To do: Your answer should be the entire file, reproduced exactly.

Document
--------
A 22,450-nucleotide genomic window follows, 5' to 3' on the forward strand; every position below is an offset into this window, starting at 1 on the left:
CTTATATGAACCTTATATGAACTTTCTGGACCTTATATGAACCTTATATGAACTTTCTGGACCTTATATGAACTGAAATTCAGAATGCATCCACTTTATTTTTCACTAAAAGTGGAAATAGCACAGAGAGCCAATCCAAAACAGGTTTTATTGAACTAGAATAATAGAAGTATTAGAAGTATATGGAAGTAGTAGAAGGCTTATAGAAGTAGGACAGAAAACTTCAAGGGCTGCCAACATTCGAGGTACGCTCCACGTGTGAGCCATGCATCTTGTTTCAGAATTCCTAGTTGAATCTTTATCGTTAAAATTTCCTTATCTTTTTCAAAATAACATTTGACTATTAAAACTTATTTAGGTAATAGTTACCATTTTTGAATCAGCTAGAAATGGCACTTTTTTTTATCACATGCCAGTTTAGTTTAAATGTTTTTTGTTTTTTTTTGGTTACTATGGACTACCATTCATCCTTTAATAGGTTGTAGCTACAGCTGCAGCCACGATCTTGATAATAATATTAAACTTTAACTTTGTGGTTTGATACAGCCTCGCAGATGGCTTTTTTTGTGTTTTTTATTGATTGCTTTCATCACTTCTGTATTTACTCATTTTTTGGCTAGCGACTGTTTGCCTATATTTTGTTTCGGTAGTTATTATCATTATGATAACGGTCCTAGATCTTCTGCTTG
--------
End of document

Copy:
A 22,450-nucleotide genomic window follows, 5' to 3' on the forward strand; every position below is an offset into this window, starting at 1 on the left:
CTTATATGAACCTTATATGAACTTTCTGGACCTTATATGAACCTTATATGAACTTTCTGGACCTTATATGAACTGAAATTCAGAATGCATCCACTTTATTTTTCACTAAAAGTGGAAATAGCACAGAGAGCCAATCCAAAACAGGTTTTATTGAACTAGAATAATAGAAGTATTAGAAGTATATGGAAGTAGTAGAAGGCTTATAGAAGTAGGACAGAAAACTTCAAGGGCTGCCAACATTCGAGGTACGCTCCACGTGTGAGCCATGCATCTTGTTTCAGAATTCCTAGTTGAATCTTTATCGTTAAAATTTCCTTATCTTTTTCAAAATAACATTTGACTATTAAAACTTATTTAGGTAATAGTTACCATTTTTGAATCAGCTAGAAATGGCACTTTTTTTTATCACATGCCAGTTTAGTTTAAATGTTTTTTGTTTTTTTTTGGTTACTATGGACTACCATTCATCCTTTAATAGGTTGTAGCTACAGCTGCAGCCACGATCTTGATAATAATATTAAACTTTAACTTTGTGGTTTGATACAGCCTCGCAGATGGCTTTTTTTGTGTTTTTTATTGATTGCTTTCATCACTTCTGTATTTACTCATTTTTTGGCTAGCGACTGTTTGCCTATATTTTGTTTCGGTAGTTATTATCATTATGATAACGGTCCTAGATCTTCTGCTTG